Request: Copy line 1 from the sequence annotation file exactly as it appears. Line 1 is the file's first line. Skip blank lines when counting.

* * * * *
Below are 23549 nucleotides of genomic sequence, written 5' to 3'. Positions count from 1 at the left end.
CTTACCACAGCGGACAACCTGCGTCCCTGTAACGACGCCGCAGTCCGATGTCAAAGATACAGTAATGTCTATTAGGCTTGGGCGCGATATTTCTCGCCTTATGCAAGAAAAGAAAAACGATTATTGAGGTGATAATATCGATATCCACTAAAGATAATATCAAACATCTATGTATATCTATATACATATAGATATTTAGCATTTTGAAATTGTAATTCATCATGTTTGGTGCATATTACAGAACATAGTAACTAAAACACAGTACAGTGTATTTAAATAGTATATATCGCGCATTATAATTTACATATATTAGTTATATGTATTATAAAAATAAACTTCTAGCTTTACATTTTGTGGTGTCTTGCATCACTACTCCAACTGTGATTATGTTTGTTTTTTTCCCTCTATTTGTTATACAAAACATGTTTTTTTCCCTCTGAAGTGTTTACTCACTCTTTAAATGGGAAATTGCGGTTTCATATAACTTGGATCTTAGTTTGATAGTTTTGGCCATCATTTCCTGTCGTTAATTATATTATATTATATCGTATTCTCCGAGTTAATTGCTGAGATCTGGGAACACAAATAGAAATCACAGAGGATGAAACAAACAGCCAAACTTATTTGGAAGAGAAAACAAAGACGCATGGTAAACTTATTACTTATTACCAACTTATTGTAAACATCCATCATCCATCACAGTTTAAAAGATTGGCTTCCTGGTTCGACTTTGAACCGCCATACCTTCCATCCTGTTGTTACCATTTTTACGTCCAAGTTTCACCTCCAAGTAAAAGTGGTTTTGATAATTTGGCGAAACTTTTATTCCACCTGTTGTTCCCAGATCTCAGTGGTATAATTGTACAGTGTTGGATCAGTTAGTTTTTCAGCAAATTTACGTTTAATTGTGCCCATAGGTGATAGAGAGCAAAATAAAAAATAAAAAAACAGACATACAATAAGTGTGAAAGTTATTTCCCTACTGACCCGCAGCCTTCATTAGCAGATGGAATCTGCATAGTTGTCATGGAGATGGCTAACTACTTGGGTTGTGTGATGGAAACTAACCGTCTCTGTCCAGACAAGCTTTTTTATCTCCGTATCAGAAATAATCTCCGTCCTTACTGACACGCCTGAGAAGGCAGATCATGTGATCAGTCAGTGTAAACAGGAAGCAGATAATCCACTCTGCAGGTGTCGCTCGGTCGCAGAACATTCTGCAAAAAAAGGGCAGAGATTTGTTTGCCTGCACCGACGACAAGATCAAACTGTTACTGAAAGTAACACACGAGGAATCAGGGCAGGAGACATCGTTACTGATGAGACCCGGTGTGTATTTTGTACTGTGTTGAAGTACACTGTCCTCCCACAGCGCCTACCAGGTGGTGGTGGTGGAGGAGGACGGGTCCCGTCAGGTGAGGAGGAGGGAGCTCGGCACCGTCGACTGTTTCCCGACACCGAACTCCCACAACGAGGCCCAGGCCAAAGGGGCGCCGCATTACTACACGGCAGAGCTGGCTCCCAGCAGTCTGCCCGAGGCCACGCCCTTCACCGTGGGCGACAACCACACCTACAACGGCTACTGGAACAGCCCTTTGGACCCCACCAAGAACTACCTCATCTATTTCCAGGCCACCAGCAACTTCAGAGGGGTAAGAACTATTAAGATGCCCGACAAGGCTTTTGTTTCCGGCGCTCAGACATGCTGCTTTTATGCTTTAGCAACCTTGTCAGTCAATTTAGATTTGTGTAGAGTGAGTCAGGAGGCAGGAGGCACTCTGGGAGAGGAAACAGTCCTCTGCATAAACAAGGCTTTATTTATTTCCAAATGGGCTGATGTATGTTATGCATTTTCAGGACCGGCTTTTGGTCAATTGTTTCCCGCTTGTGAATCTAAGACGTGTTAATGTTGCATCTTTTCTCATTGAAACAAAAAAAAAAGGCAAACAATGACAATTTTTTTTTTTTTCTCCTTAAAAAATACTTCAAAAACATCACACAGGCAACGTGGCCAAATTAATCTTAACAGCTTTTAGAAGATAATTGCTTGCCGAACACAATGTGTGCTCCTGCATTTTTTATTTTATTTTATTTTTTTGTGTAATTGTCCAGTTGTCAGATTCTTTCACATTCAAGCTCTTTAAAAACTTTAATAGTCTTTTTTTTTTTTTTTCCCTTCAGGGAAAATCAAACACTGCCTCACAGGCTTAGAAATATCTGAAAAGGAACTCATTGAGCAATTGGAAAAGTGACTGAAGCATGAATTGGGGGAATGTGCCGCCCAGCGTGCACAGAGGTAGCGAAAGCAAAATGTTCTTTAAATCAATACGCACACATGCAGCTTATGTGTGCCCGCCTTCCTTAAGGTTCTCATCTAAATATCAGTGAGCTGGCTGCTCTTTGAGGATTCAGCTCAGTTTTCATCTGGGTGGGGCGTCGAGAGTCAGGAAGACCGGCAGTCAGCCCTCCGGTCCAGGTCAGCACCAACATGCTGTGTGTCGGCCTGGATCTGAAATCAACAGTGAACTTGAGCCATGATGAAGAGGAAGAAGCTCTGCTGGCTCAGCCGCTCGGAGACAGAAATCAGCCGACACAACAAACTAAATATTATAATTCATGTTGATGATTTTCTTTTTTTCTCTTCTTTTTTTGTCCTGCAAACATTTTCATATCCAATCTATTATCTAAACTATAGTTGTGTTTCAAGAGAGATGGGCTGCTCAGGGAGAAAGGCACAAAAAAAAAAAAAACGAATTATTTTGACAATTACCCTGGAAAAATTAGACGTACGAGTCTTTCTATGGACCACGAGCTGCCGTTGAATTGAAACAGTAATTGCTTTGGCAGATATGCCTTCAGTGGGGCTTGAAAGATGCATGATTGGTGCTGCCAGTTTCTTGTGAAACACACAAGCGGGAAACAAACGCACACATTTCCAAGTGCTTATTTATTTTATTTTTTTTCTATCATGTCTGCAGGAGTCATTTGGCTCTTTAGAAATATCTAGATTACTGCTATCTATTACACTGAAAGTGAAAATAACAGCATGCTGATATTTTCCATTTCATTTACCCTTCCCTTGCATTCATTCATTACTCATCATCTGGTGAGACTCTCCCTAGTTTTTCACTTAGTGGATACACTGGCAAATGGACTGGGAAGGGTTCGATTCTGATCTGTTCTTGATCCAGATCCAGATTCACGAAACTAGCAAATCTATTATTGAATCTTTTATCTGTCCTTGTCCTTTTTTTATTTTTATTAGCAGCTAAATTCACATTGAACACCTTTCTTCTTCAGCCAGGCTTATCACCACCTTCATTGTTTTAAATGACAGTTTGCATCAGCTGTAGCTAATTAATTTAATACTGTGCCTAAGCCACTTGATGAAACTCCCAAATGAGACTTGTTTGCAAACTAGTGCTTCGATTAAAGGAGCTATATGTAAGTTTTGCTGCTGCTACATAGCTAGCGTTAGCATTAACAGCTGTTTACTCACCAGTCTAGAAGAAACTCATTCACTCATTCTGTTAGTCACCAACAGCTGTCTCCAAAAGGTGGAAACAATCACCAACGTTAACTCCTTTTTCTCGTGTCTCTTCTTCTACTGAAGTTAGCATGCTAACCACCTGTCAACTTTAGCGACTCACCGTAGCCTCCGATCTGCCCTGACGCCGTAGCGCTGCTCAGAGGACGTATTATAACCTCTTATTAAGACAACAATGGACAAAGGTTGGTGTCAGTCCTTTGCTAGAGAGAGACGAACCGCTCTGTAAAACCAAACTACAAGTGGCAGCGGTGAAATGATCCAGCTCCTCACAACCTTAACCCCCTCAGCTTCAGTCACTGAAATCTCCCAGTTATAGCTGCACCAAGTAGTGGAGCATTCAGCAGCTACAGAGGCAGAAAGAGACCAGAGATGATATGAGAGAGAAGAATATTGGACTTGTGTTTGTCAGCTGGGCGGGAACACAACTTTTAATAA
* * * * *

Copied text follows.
Below are 23549 nucleotides of genomic sequence, written 5' to 3'. Positions count from 1 at the left end.